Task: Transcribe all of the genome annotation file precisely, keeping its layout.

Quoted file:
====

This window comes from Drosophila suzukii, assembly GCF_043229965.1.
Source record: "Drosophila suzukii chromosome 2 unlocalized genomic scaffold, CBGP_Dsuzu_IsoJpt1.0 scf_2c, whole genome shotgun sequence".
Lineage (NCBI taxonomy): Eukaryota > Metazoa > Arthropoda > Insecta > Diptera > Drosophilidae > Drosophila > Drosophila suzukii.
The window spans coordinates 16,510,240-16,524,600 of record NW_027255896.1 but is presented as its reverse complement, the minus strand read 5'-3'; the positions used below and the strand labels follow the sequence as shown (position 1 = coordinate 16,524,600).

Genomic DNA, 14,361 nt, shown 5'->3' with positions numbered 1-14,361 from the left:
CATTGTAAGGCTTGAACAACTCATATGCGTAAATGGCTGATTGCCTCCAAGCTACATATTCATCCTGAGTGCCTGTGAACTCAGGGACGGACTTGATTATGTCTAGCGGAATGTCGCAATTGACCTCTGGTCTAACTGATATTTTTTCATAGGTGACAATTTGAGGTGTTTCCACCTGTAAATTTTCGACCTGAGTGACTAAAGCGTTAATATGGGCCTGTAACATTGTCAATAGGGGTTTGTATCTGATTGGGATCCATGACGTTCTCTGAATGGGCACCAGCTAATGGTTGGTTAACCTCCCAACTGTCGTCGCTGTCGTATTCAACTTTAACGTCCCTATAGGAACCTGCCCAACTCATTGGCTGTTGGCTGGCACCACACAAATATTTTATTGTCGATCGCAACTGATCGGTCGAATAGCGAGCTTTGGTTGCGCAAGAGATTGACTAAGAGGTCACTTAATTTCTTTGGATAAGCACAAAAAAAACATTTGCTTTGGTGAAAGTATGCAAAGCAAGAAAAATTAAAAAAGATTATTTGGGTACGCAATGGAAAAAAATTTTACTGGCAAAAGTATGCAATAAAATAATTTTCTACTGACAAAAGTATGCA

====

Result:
This window comes from Drosophila suzukii, assembly GCF_043229965.1.
Source record: "Drosophila suzukii chromosome 2 unlocalized genomic scaffold, CBGP_Dsuzu_IsoJpt1.0 scf_2c, whole genome shotgun sequence".
Lineage (NCBI taxonomy): Eukaryota > Metazoa > Arthropoda > Insecta > Diptera > Drosophilidae > Drosophila > Drosophila suzukii.
The window spans coordinates 16,510,240-16,524,600 of record NW_027255896.1 but is presented as its reverse complement, the minus strand read 5'-3'; the positions used below and the strand labels follow the sequence as shown (position 1 = coordinate 16,524,600).

Genomic DNA, 14,361 nt, shown 5'->3' with positions numbered 1-14,361 from the left:
CATTGTAAGGCTTGAACAACTCATATGCGTAAATGGCTGATTGCCTCCAAGCTACATATTCATCCTGAGTGCCTGTGAACTCAGGGACGGACTTGATTATGTCTAGCGGAATGTCGCAATTGACCTCTGGTCTAACTGATATTTTTTCATAGGTGACAATTTGAGGTGTTTCCACCTGTAAATTTTCGACCTGAGTGACTAAAGCGTTAATATGGGCCTGTAACATTGTCAATAGGGGTTTGTATCTGATTGGGATCCATGACGTTCTCTGAATGGGCACCAGCTAATGGTTGGTTAACCTCCCAACTGTCGTCGCTGTCGTATTCAACTTTAACGTCCCTATAGGAACCTGCCCAACTCATTGGCTGTTGGCTGGCACCACACAAATATTTTATTGTCGATCGCAACTGATCGGTCGAATAGCGAGCTTTGGTTGCGCAAGAGATTGACTAAGAGGTCACTTAATTTCTTTGGATAAGCACAAAAAAAACATTTGCTTTGGTGAAAGTATGCAAAGCAAGAAAAATTAAAAAAGATTATTTGGGTACGCAATGGAAAAAAATTTTACTGGCAAAAGTATGCAATAAAATAATTTTCTACTGACAAAAGTATGCA